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Krabi Airport Shuttle Bus: Not The Quickest Option
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Nov 03 2014

Krabi Airport Shuttle Bus: Not The Quickest Option

We flew in to Krabi airport and didn’t know at the time that only private taxi and bus companies operate there. We figured we would walk out to a taxi line and hop in the next one, like we do at pretty much every other airport. Getting to from the Krabi airport to our hotel proved to be quite different, however. In short, you either have already arranged pick-up through your hotel or you have to hire a car, rent a car, or take a shuttle bus. You won’t be able to catch a metered cab, so you only have the option of a few set fares.

We thought we’d save some money and chose to purchase a ticket on the Krabi airport shuttle bus. Then the headaches started. We were told we would wait 15 minutes for the bus, but we waited for 40. We were told that the bus would take us to our hotel, but it actually dropped us off at a “bus stop” which happened to be a tour operator’s office where we “had to wait ten minutes” so they could try to get us all to buy tours. The cars we were supposedly waiting on were sitting right in front of us the whole time.

No one on the bus ever knew what was going on. The first bus we got on (after 40 minutes of staring at it from a bench on the side of the road) didn’t fill up for a while so we spent another 30 minutes going nowhere as other passengers clambered on and the driver added their bags to the already precarious leaning tower of luggage in front of us.

When it finally did move, the bus went about 200 meters and stopped next to another bus. What are we doing? After some weird and not at all helpful hand motions we realized we were to unload with our bags and get on that other bus, which was pretty much full. Luckily we snagged a seat, and didn’t end up as one of the unlucky ones standing in the isle.

The crowded bus stopped first in Krabi Town and pandimonium ensued as people started yelling out names of various hotels and asking if this was their stop (everyone believed, as we did, that they were to be taken directly to their hotel). We learned our stop in Ao Nang was next and then the bus would continue to Railay Beach.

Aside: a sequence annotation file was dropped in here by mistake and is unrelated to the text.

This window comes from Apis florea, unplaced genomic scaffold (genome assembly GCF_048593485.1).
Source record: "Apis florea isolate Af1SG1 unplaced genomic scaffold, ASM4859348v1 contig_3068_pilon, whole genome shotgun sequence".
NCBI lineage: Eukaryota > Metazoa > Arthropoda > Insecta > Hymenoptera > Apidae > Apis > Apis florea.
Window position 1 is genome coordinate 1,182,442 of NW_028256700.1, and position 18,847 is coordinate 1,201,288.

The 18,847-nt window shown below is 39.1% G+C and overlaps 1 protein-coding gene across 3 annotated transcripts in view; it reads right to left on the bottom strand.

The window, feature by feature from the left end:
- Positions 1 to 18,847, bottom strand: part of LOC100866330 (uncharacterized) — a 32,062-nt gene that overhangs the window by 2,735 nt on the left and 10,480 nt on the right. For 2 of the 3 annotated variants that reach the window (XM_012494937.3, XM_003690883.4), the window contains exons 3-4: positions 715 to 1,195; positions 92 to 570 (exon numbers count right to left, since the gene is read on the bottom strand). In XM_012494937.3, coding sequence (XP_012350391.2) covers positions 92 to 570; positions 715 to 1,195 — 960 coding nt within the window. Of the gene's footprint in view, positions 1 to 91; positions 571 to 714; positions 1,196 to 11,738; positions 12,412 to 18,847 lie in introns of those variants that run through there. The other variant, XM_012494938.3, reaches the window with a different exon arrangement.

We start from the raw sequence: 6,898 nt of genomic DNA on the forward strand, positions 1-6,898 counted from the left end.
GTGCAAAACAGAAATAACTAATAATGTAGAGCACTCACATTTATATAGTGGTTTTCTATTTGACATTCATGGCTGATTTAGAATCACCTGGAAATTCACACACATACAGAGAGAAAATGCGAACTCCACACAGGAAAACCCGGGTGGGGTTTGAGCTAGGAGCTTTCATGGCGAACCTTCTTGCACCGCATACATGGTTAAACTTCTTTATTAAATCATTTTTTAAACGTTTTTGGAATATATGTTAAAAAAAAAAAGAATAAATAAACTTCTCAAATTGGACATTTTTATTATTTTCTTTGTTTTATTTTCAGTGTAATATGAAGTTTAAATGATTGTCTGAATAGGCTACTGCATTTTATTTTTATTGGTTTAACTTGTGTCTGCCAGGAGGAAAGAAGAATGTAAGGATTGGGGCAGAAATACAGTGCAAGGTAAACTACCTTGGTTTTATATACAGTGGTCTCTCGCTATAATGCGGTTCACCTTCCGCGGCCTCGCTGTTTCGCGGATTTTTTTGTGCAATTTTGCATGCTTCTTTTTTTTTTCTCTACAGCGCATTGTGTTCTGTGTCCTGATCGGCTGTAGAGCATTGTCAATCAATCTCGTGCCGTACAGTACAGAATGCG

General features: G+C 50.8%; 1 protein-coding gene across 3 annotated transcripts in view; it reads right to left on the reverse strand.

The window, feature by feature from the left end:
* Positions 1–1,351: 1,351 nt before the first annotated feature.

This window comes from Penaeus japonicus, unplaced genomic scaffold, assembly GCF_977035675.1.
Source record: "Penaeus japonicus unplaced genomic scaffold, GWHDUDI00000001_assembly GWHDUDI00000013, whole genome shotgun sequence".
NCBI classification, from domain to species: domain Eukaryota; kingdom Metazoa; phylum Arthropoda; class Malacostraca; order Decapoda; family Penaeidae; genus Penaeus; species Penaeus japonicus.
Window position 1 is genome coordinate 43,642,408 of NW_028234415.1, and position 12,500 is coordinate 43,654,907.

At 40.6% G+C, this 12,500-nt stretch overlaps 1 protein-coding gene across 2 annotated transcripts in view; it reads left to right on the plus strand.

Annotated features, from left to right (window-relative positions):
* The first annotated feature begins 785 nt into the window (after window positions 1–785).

Bus2

The bus stopped again on a dusty road in front of a tour operator office. We retrieved our bags from Mount Luggage behind the driver’s seat and cautiously exited the bus, wondering if we would ever actually make it to the resort. There was nothing else around so we had no option but to sit there reading trekking and snorkeling brochures until they decided to let us go. After about 15 minutes, we hopped into a songtaew marked with random information for an elephant tour. Thankfully this truck took us right to our resort and we were finally settled. The driver got out of the car to watch us struggle with our luggage and seemingly hovered for a tip (HA!), and then went on his way to the next hotel.

The entire trip took more than two hours and cost 150 baht each. If we had to do it again, we would take a private car for 500-600 baht and get to the hotel in about 35 minutes or arrange airport pick-up through the resort instead. If you’re strapped for cash and don’t mind spending the extra time in transit, the airport shuttle bus won’t be so terrible if you know what to expect, but we just wanted to get the beach, dammit!

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Evanne Allen
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Evanne co-founded Poplar Travels after quitting her job in Washington, D.C. She got itchy feet at a young age and has never lost the urge to explore the planet. A previous museum employee, she is apt to drag travel partners into several cultural institutions anywhere she goes. She wishes she could speak every language and loves meeting new people.

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